I-TEAM investigates tenant landlord dispute

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Thursday, May 14, 2015
I-TEAM investigates tenant landlord dispute
The I-Team looks at a case study about the other side of the rent crisis in San Francisco and how landlords are getting stuck in bad positions.

SAN FRANCISCO (KGO) -- A San Francisco firefighter has been trying for two years to move his mother-in-law into a building he owns where he lives, but he can't get a tenant to leave. This is a case study about the other side of the rent crisis, and this battle has become very nasty.

There are many stories about landlords taking advantage of tenants and jacking up their rent. But consider what this firefighter's lawyer says: that the pendulum has swung too far in favor of tenants, and small property owners are having a tough time controlling their own buildings.

For 20 years, Stan Lee has put his life on the line as a San Francisco firefighter. He received a commendation for rescuing a woman trapped under a Muni light rail car in 2004, and he injured his back falling from a ladder during an inferno four years ago. He has also seen some intense action at his own home: a tenant nearly clipping him with a car and yelling racial slurs through the front door. Security footage shows tenant Daniel Whittaker swearing "f--- you, idiot, stupid Chinese s---" and flipping off the camera.

Lee tells the I-TEAM that he, his wife and three young children feel like prisoners in their own home.

"If we were to come home and my tenant's leaving, my kids will not venture out of the garage unless I'm escorting them," Lee says. "That's how afraid they are of him."

This all began in 1999, when Lee purchased an Inner Sunset split level, with a tenant in a rent-controlled unit on the first floor.

"My name is Daniel Whittaker, I've lived in the city since 1987," said Whittaker at a tenant rights rally last fall. Whittaker declined the I-TEAM's request for an interview, but he has been very public about his battle with Stan Lee. "I'm a web developer, I make pretty good money," said Whittaker at the rally. "In any other city, I could probably own a house and here in San Francisco right now, if I had to be relocated, I honestly don't know what I'm going to do."

YouTube: My Eviction Story: Daniel Whittaker 6 Oct 2014

Stan Lee says at first, Whittaker paid his rent on time. But as the years passed, some of Whittaker's checks started to bounce.

"Looking back now, he was late about 30 percent of the time," says Lee.

Lee finally sued Whittaker for back rent. The firefighter says his own credit took a hit, as he tried to cover all the expenses with the rent coming sporadically. So, he finally made a decision to get out of the rental business, and move his mother-in-law into the downstairs unit. Lee says, "It's just not worth it anymore, being landlords in San Francisco. We just want to live peacefully in our building."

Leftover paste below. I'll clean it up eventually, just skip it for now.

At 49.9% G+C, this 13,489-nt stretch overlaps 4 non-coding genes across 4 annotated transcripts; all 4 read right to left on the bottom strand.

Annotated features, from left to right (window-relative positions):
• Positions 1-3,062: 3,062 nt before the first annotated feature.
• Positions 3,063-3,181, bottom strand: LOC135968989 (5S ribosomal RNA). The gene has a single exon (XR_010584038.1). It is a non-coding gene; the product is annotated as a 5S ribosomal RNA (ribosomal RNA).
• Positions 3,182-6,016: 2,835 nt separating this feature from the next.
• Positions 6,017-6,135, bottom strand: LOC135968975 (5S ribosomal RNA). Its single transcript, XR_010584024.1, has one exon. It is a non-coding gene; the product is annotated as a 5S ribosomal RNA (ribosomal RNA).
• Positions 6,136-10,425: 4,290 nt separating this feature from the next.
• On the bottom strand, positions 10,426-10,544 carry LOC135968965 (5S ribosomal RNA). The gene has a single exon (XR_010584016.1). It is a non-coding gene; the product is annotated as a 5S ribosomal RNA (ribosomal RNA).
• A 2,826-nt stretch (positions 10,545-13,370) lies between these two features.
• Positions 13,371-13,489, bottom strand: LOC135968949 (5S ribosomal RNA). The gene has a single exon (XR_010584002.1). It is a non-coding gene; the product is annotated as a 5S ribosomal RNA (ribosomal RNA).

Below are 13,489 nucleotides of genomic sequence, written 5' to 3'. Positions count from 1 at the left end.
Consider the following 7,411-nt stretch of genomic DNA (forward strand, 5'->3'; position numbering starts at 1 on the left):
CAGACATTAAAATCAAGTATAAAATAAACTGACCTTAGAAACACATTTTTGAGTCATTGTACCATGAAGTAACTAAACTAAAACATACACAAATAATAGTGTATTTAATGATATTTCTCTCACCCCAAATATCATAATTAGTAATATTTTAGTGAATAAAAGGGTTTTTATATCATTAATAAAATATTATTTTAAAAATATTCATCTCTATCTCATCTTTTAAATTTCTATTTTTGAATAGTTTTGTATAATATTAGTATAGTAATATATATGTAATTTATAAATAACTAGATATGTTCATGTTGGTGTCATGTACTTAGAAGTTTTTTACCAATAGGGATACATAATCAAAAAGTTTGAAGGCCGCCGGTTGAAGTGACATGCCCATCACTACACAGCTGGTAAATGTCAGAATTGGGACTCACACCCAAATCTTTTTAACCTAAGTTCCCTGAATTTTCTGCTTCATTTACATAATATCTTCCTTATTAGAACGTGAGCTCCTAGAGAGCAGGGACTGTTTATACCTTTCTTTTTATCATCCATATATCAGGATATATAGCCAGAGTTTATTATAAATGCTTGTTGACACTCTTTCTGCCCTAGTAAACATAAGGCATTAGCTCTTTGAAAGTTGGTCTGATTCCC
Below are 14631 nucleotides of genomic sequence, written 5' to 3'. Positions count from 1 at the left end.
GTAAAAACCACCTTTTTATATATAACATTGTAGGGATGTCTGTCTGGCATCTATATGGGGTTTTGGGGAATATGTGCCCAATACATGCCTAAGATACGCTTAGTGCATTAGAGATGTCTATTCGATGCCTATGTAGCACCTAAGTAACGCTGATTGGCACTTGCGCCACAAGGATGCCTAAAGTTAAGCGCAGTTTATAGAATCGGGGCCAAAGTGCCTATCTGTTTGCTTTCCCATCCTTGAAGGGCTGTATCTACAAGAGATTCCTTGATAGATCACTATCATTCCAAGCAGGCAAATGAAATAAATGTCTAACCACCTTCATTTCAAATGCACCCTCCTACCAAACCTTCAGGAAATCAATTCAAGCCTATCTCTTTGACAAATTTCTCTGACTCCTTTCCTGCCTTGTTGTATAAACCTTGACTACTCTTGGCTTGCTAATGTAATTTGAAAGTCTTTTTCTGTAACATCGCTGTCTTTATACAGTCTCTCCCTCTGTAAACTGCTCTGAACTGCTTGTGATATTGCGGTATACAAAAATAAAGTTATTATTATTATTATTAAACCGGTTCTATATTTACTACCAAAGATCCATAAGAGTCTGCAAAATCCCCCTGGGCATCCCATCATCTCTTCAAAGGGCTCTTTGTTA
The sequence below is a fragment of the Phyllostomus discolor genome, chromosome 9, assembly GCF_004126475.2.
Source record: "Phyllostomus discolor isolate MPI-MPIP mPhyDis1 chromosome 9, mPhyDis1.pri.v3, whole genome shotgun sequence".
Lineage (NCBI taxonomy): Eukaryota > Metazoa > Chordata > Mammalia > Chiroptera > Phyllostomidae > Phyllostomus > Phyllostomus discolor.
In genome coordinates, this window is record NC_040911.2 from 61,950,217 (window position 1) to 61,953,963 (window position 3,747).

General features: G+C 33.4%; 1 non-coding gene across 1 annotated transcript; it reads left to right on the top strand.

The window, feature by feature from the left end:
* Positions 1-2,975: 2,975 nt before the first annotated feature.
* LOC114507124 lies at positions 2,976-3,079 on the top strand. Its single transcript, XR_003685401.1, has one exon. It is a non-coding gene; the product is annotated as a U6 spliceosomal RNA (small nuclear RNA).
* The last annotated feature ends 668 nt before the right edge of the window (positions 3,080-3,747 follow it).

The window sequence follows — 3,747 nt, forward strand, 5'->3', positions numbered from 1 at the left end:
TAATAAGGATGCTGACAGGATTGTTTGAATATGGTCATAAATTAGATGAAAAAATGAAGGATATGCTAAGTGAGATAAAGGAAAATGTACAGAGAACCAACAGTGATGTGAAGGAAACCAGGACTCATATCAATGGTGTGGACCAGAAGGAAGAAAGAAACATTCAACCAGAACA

Whittaker refused to move. Lee then tried an Ellis Act Eviction; the law that allows property owners to get out of the rental business. But Lee's former attorney left out one clause about a tenant's abandoned property. Whittaker won the case with free legal help from the Tenderloin Housing Clinic.

"I've fought them, and fought them hard, and I won pretty much every battle," said Whittaker at that tenant rights rally.

Now, Lee's new attorney is trying a different tactic allowed under the city code: a relative move-in. Andrew Zacks tells the I-Team that the Lee case shows the pendulum has swung too far, protecting tenants against landlords. "Our current mayor and the current folks that are in charge right now have really, really lost sight of the rights of property owners," says Zacks.

"I'm sorry to hear if someone has felt that they have maybe an inordinate amount of steps to go through, but we emphasize fairness," Mayor Ed Lee tells the I-TEAM. "There are rights to be protected by both landlords and tenants, and I'm hoping that if we can look into it to make sure that they're getting the support and services that they have. People have rights in the city."

Mayor Lee adds that the answer is more affordable housing to give tenants like Daniel Whittaker options. In the meantime, we're left with angry, and sometimes inaccurate, rhetoric.

"My landlords got bitten by the greed bug," said Whittaker. "They did everything they possibly could; they made my life hell because they stand to reap millions off this building."

Zillow actually places the property value at $1.6 million. Stan Lee tells the I-Team he has no plans to sell, and that he will actually be losing money without Whittaker's rent coming in. But that's okay, it's all about family.

"There's another financial burden here because my mother-in-law, I'm going to be cooking for her, helping her do her laundry here, just like she was part of the family household, which she is."

After the I-TEAM's inquiries into the case, Lee has gotten word they may be close to a settlement. The top attorneys at Tenderloin Housing Clinic declined to be interviewed for this story. They are usually available to appear on ABC7, but not in this case.

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